Does a Detox Diet Really Help You Lose Weight?

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A detox diet typically begins with a time-limited fast and encourages drinking plenty of water and eating natural foods such as fruits and vegetables. Though they often sound healthy and safe, detox diets, like fad diets, can have potentially harmful side effects, and generally, do not lead to permanent weight loss.

To understand how detox diets work and why they might not work, it's helpful to understand some of the lingo that is used to market detox diets.

What Is a Detox Diet?

Detox diets usually involve some sort of fast, during which you are required to completely eliminate food for several days and then you gradually introduce specified foods back into your diet.

Some detox diets also encourage some sort of "cleansing" process via a colonic irrigation or by the use of enemas. Some detox plans may also recommend the use of supplements or laxatives to aid in the purification process. Some people believe that this process helps rid the body of toxins.

What Are Toxins?

Toxins are chemicals known to have unfavorable effects on the human body. They can be found in food (or substances used in growing food), water and even in the air. Toxins are processed through organs like the liver and kidneys and are eliminated through perspiration, urination and bowel movements.

Getting Rid of Toxins

People who promote and market detox diets believe that toxins don't completely leave our bodies through the body's naturals systems. They believe that instead, they linger in the digestive or lymph systems, and can cause harmful effects such as headaches or fatigue.

Detox diets require giving up specific foods that may contain toxins in order to purge the body of them. Some people claim that these diets can do anything, from increasing energy levels to preventing—or even curing—health conditions.

Do Detox Diets Work?

Eating a diet that is low in fat, high in fiber and full of healthful, natural foods is healthy for anyone, and improved nutrition can increase health and well-being.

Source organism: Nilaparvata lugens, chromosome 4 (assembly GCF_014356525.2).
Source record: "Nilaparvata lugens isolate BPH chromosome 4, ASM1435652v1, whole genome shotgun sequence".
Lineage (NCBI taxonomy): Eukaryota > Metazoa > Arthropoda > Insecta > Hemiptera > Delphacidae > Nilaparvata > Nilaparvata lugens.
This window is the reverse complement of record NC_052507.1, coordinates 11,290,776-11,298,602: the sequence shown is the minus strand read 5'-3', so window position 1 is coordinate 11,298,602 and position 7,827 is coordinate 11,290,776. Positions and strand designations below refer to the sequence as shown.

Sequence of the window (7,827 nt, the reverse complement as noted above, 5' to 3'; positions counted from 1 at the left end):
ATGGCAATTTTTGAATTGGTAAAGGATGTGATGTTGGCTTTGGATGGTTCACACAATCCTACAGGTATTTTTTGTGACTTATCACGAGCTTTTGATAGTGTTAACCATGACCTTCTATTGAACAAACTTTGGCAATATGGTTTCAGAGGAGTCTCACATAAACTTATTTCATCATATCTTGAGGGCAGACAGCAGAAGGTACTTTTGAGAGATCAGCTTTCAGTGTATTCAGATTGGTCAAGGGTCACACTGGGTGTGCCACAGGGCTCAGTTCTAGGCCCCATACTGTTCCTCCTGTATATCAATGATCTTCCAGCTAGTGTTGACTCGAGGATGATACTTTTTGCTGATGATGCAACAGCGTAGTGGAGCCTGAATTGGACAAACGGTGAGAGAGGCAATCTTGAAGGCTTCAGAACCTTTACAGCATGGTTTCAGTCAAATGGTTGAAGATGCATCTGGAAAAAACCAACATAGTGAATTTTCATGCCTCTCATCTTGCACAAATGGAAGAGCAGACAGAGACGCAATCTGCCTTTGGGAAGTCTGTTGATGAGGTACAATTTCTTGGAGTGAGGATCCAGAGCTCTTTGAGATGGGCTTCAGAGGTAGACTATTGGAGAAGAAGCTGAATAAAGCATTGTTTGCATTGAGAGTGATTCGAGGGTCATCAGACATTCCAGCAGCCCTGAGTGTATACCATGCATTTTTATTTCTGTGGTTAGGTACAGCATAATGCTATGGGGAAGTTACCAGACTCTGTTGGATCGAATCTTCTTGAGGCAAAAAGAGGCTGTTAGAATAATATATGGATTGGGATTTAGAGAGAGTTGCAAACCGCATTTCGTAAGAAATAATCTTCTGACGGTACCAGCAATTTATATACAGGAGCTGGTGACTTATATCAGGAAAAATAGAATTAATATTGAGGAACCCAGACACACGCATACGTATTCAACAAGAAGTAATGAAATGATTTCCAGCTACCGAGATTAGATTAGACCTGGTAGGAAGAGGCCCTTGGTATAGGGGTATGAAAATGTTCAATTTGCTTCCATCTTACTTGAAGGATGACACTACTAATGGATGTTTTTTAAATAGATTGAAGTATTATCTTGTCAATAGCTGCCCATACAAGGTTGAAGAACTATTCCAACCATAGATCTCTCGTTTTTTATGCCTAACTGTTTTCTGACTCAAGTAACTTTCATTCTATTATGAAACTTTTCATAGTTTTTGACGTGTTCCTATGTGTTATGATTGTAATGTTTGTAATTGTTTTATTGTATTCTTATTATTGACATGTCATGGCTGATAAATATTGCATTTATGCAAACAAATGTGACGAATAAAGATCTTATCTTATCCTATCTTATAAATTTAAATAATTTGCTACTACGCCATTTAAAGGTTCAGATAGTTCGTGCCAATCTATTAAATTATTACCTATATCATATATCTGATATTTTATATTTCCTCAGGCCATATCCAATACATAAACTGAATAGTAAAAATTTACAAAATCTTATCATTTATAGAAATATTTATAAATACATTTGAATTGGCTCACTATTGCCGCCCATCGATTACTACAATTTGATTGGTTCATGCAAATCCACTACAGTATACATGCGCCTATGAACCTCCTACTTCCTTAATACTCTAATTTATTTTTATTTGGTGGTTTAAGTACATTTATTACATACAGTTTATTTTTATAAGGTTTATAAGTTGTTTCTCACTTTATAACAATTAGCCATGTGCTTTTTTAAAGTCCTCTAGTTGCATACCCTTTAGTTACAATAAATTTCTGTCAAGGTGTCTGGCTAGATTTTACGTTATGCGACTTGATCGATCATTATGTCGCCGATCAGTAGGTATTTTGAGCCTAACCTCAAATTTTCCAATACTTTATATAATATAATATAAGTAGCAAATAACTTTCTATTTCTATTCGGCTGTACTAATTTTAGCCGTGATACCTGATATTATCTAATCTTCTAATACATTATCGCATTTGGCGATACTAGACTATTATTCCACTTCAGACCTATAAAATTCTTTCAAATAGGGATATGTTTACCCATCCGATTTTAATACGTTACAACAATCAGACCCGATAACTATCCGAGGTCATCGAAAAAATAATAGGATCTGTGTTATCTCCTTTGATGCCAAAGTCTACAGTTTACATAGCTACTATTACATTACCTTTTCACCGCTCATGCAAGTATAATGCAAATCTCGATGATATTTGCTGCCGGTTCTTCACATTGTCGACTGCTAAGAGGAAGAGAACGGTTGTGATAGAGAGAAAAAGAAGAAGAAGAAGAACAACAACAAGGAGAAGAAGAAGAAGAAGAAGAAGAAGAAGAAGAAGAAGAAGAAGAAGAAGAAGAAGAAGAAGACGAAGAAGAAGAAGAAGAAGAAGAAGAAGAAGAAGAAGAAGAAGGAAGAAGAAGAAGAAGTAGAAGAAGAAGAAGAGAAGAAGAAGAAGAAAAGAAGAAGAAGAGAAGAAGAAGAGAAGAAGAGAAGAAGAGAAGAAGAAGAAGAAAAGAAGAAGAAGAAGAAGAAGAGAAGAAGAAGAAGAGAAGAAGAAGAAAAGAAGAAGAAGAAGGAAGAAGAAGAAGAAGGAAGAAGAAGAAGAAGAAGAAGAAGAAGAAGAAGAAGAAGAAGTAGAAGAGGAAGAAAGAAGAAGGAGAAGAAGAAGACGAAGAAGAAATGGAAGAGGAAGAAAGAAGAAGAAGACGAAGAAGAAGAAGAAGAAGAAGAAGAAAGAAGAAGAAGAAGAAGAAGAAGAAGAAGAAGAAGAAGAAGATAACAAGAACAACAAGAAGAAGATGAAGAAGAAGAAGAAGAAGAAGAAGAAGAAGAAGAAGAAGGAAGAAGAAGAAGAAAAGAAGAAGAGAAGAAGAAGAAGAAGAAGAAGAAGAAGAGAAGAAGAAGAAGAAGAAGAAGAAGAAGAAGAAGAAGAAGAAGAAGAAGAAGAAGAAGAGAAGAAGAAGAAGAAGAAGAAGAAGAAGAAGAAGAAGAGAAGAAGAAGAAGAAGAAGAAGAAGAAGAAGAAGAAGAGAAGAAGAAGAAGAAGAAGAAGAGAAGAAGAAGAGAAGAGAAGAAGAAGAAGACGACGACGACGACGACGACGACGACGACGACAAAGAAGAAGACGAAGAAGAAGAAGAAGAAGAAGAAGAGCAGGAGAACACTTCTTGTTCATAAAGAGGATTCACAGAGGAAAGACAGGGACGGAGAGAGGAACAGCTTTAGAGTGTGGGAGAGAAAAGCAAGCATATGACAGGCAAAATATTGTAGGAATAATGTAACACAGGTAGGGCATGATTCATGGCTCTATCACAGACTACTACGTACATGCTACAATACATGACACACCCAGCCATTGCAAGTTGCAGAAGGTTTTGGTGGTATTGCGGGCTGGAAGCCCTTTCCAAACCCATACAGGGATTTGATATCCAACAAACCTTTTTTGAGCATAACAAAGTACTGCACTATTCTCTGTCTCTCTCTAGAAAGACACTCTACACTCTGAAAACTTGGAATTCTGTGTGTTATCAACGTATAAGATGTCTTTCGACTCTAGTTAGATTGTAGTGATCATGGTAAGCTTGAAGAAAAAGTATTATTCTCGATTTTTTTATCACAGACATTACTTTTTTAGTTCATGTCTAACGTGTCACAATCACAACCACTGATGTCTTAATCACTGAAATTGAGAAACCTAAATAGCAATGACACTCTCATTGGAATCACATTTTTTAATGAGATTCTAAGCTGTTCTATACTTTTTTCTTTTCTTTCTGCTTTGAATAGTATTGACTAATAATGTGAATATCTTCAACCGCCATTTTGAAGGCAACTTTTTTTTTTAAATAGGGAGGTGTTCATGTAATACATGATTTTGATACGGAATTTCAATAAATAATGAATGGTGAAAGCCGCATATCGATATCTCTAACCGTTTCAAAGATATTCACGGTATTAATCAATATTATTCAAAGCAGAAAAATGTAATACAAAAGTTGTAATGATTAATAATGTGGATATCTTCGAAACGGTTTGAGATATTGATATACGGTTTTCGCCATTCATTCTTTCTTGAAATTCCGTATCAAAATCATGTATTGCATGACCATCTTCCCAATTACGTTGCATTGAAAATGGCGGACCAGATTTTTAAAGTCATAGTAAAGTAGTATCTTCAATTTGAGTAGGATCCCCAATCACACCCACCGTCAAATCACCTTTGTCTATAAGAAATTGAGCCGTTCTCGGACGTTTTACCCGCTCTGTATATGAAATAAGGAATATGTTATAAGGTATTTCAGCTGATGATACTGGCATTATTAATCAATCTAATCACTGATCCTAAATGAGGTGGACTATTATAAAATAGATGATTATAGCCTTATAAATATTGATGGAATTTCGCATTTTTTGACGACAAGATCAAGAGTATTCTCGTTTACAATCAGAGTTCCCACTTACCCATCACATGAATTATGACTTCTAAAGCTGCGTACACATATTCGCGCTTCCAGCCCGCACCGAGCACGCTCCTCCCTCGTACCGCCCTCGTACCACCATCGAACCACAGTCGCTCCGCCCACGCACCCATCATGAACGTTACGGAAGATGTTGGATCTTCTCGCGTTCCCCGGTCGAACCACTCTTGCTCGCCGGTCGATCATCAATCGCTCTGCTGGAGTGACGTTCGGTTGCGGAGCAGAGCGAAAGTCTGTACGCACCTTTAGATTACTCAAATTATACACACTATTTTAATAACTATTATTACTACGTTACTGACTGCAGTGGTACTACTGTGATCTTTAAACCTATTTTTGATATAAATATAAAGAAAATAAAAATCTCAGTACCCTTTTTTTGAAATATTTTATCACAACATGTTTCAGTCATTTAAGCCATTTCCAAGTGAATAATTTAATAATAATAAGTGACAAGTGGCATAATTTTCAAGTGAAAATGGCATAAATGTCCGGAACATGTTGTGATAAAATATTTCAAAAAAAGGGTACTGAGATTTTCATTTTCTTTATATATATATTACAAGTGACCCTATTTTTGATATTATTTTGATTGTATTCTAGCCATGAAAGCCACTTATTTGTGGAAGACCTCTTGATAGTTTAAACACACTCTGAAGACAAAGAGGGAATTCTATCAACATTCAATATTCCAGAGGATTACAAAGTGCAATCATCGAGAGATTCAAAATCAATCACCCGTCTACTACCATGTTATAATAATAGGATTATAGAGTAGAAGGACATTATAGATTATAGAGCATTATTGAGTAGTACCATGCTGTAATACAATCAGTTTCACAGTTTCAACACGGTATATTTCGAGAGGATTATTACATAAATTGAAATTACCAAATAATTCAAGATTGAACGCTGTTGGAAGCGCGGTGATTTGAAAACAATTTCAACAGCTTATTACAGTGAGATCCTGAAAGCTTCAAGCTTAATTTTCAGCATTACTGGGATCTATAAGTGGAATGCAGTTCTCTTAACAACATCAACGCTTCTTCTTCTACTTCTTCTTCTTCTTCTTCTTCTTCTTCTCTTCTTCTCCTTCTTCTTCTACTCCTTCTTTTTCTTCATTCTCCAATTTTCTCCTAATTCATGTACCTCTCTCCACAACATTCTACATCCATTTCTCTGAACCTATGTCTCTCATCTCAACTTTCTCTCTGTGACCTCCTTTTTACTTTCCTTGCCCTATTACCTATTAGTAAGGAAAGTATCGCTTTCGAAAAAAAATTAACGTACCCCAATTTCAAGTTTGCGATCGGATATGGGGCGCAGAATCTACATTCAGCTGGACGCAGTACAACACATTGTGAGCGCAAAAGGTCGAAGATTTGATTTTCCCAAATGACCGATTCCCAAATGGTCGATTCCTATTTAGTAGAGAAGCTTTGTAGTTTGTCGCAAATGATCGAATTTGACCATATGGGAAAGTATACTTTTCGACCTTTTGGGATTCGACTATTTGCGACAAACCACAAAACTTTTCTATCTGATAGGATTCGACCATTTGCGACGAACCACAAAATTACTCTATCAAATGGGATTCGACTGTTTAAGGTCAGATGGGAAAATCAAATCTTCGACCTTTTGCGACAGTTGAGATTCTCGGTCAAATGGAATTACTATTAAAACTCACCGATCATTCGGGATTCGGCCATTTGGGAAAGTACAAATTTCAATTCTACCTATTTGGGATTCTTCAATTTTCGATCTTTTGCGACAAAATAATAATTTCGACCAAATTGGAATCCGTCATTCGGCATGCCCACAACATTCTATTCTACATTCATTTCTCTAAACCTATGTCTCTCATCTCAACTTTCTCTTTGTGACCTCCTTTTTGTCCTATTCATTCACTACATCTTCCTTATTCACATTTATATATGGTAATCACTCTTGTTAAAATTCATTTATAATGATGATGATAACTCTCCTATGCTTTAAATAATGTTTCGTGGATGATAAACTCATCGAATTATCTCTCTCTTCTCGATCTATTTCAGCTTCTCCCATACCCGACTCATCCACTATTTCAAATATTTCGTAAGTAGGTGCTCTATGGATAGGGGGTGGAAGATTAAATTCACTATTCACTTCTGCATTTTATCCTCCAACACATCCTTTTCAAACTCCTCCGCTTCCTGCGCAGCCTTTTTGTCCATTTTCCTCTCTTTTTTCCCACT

However, there is no substantial scientific proof that detox diets rid the body of toxins any more effectively than the body's natural processes, or that the diets improve overall health or cure any medical conditions.

Detox Diets and Weight Loss

Many people believe they can lose weight with detox diets. And you might notice a change on the scale after limiting the amount of food that you eat for a few days. But these plans are not the best method for healthful, permanent weight-loss results. Diets that involve fasting or restriction of entire food groups are not ideal for anyone.

While people who fast do seem to lose weight, this weight is actually water loss rather than fat loss (which is what you need to achieve in order to permanently reduce your weight). This type of crash dieting can also lead to muscle loss. Most people gain back all the weight they lose during a fast or detox.

Lastly, fasting or "detoxing" on a regular basis can actually cause the metabolism to slow down, making it harder to lose or maintain weight in the future.

Who Should Avoid Detox Diets?

Children, teenagers, diabetics, pregnant women, those with heart disease, or anyone suffering from medical conditions should not follow a detox diet. Anyone with an eating disorder should not follow a detox diet.

Additionally, detox diets are not appropriate for people who are very active, have physically demanding jobs or participate in sports, because they do not provide sufficient energy or nutrition.

The use of laxative-type supplements can be especially problematic, as they can cause dehydration or mineral imbalances, as well as digestive problems.

Before starting any weight loss program, especially one that involves food restriction or the elimination of entire food groups it is important to talk to your healthcare provider.

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